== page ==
Contrary to popular mythos, it appears that RF engineers actually prefer working with peers in teams. They value the recognition they receive from their peers significantly. Yet RF engineers don’t seem to appreciate that recognition as much as they enjoy compensation and the opportunity to design products that benefit society. For many, this may indicate that some stereotypes are true: Engineers are dreamers who are willing to put elbow grease behind their vision.
Given a list of the problems of funding, non-optimal components, and having to compromise designs approaches, the engineers polled said they are more impacted by the lack of qualified people to help get the job done. Another revelation is that RF engineers, though very opinionated, seem to care far less about the sociopolitical aspects of the workplace than they do about getting the job done.
One of the biggest complaints seemed to be engineers having to respond to customer’s needs, even though they didn’t deem those needs worthwhile. For example, one respondent listed this as a chief point of concern: “the growing gap between customers’ desires and their willingness to pay, combined with the fact that we are in an industry with relatively few large customers and many small vendors.”
How about Outsourcing?
Many RF engineers voiced concerns about outsourcing. Over half of the RF engineers surveyed reported that their companies outsource to some degree. Unlike many industries, however, most of this outsourcing is directed toward other locations in the United States and Europe. Surprisingly enough, about a quarter of RF engineers shared that their companies outsourced work to India more than China. This may be due to the boom of IT firms available for contract in Indian markets.
According to our respondents, the two main reasons that their companies outsourced was due to a lack of in-house talent/specialty skill and to save money. The next reasons were to save time and better utilize existing engineering resources. These responses seem to indicate that a majority of the outsourcing work may take place in a field other than RF engineering—mainly software. To note, most RF engineers—nearly 90%—were confident that their companies were not looking to outsource in the future.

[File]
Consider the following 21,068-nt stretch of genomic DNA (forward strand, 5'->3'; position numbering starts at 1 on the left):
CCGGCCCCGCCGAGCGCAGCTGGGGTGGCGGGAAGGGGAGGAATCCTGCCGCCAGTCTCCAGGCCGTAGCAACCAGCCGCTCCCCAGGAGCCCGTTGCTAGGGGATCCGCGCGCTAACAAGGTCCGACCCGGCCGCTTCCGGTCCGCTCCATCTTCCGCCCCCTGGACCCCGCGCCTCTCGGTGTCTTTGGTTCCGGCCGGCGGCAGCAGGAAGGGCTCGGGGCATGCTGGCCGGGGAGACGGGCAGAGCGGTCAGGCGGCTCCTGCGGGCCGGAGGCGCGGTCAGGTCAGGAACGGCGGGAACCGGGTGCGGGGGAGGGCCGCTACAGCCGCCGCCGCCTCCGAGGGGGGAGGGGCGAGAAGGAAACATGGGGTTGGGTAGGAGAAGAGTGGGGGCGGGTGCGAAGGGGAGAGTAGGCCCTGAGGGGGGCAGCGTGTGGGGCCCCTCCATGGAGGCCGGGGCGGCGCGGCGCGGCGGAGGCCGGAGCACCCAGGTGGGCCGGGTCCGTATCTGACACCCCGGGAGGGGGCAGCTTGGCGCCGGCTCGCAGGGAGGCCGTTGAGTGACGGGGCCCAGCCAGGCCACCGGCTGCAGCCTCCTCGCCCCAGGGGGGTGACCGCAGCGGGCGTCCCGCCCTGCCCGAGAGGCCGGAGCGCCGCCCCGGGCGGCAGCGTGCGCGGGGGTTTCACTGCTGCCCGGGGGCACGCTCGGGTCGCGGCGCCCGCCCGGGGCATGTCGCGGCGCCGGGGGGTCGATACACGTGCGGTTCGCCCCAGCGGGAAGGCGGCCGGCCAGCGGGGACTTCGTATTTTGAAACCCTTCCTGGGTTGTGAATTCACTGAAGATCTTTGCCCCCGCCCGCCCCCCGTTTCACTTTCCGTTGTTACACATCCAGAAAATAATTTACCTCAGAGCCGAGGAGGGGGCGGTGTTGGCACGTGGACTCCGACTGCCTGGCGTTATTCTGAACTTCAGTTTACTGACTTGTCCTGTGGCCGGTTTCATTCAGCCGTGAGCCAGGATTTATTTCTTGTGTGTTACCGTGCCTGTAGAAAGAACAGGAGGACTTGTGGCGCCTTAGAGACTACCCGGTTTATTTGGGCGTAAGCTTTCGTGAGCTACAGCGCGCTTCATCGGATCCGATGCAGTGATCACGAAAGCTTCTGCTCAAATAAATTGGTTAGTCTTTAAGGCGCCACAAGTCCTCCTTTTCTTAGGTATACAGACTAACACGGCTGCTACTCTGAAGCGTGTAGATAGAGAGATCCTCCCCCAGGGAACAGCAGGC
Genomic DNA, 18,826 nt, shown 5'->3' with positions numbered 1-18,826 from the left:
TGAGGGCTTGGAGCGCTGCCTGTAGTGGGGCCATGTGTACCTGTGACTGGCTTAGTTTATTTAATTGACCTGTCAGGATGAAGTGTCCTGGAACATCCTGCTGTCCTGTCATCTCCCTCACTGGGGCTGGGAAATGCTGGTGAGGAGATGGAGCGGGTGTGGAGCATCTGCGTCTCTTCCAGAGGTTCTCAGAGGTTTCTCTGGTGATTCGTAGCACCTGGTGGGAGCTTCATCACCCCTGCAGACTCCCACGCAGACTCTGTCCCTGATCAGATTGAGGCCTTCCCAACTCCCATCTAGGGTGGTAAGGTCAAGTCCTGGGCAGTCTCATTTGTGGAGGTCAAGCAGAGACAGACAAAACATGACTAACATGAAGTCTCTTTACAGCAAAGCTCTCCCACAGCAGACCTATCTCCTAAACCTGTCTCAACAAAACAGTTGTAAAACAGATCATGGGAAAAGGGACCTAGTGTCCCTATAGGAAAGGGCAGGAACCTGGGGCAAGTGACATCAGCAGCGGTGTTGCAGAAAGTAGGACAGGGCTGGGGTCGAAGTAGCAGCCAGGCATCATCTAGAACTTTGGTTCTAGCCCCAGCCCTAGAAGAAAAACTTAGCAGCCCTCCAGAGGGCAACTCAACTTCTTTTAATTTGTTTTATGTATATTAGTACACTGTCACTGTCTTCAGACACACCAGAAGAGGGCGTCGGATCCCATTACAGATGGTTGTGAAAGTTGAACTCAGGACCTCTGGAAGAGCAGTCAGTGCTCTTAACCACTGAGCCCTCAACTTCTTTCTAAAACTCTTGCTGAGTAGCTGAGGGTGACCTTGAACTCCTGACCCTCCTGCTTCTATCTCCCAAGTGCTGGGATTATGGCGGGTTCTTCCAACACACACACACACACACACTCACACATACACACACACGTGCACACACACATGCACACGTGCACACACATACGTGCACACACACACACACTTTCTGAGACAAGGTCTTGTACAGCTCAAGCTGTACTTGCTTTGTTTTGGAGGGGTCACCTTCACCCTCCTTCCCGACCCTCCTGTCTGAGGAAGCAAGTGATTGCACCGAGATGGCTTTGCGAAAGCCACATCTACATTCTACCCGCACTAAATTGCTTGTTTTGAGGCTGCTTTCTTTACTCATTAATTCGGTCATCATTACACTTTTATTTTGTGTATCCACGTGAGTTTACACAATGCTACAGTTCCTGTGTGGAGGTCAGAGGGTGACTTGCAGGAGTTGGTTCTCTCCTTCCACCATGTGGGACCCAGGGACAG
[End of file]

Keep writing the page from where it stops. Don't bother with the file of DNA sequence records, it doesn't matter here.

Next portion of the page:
For the negative effects of outsourcing, RF engineers listed fewer engineering jobs being available, lower employee morale, new hires with reduced salaries, and less opportunity for advancement. When asked if they were personally concerned about their jobs being outsourced, however, over 75% of respondents shared that they had little to no concern. This could be another indicator that the jobs being outsourced are not specifically related to RF engineering.
A Little Bit about an RF Engineer
Considering the RF engineers currently employed in the United States, which comprised half of our list (followed by Europe and Asia and then showing smatterings across the globe), a full quarter are working in California. They must be enjoying the weather. Surprisingly, New York State was the next-largest employer. Texas, New Jersey, Massachusetts, Maryland, and even Florida also provide significant home bases for RF engineers.
With Maryland, Massachusetts, and Pennsylvania all showing significant numbers of RF engineers, the Northeast coast is the area with the largest concentration of RF engineers. In smaller numbers, however, RF engineers are surprisingly spread out across the country. This could be the result of the majority of RF engineers working for companies that are worth less than $25 million. These smaller companies may be located in areas that are less likely to be the hubs of commerce.
In terms of schooling, RF engineers tend to be highly educated. Over half of RF engineers are equipped with either a Master’s or a Doctoral degree. Another third have a Bachelor’s degree and may even have had some additional graduate studies. The level of study achieved may be a factor of the lengthy stay many RF engineers have had at their companies, during which they benefited from continuing-education benefits and/or support.
A Few Startling Numbers
RF engineers are not likely to relocate anytime soon, as the average age of the engineer who responded to our survey is 51. With almost half of the respondents older than 55—and more than half of those engineers older than 60—this could be a sign of a troubling trend in our industry. There are likely to be many openings for skilled and experienced RF engineers in the next 5-10 years. In addition, most RF engineers identify as being white, which corresponds to the majority of RF engineers originating from the United States and Europe. The next largest ethnic demographic is Asian, with only a smattering of other ethnicities. The huge majority of our RF engineering respondents are also men, with women coming in at only 3%.